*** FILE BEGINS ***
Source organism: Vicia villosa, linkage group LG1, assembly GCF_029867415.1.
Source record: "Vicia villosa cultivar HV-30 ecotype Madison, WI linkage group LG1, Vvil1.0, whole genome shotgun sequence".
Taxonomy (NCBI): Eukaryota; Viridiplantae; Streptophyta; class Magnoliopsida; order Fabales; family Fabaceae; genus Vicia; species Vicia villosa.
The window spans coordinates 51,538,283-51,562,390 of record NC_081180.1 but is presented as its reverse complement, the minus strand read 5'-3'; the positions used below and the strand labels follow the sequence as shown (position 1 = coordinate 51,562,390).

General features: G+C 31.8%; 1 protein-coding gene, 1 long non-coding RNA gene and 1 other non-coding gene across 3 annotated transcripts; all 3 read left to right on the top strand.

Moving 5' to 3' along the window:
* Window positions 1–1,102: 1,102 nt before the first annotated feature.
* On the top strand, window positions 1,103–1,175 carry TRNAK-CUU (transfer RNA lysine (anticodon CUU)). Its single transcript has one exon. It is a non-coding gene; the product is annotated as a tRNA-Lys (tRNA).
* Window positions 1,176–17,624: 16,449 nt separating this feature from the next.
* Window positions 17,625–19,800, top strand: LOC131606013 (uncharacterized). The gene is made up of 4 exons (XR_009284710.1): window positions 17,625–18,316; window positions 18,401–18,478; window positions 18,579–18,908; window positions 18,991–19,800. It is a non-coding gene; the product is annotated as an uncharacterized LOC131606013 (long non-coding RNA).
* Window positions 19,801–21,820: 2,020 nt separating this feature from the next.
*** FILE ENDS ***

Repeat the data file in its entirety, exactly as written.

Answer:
Source organism: Vicia villosa, linkage group LG1, assembly GCF_029867415.1.
Source record: "Vicia villosa cultivar HV-30 ecotype Madison, WI linkage group LG1, Vvil1.0, whole genome shotgun sequence".
Taxonomy (NCBI): Eukaryota; Viridiplantae; Streptophyta; class Magnoliopsida; order Fabales; family Fabaceae; genus Vicia; species Vicia villosa.
The window spans coordinates 51,538,283-51,562,390 of record NC_081180.1 but is presented as its reverse complement, the minus strand read 5'-3'; the positions used below and the strand labels follow the sequence as shown (position 1 = coordinate 51,562,390).

General features: G+C 31.8%; 1 protein-coding gene, 1 long non-coding RNA gene and 1 other non-coding gene across 3 annotated transcripts; all 3 read left to right on the top strand.

Moving 5' to 3' along the window:
* Window positions 1–1,102: 1,102 nt before the first annotated feature.
* On the top strand, window positions 1,103–1,175 carry TRNAK-CUU (transfer RNA lysine (anticodon CUU)). Its single transcript has one exon. It is a non-coding gene; the product is annotated as a tRNA-Lys (tRNA).
* Window positions 1,176–17,624: 16,449 nt separating this feature from the next.
* Window positions 17,625–19,800, top strand: LOC131606013 (uncharacterized). The gene is made up of 4 exons (XR_009284710.1): window positions 17,625–18,316; window positions 18,401–18,478; window positions 18,579–18,908; window positions 18,991–19,800. It is a non-coding gene; the product is annotated as an uncharacterized LOC131606013 (long non-coding RNA).
* Window positions 19,801–21,820: 2,020 nt separating this feature from the next.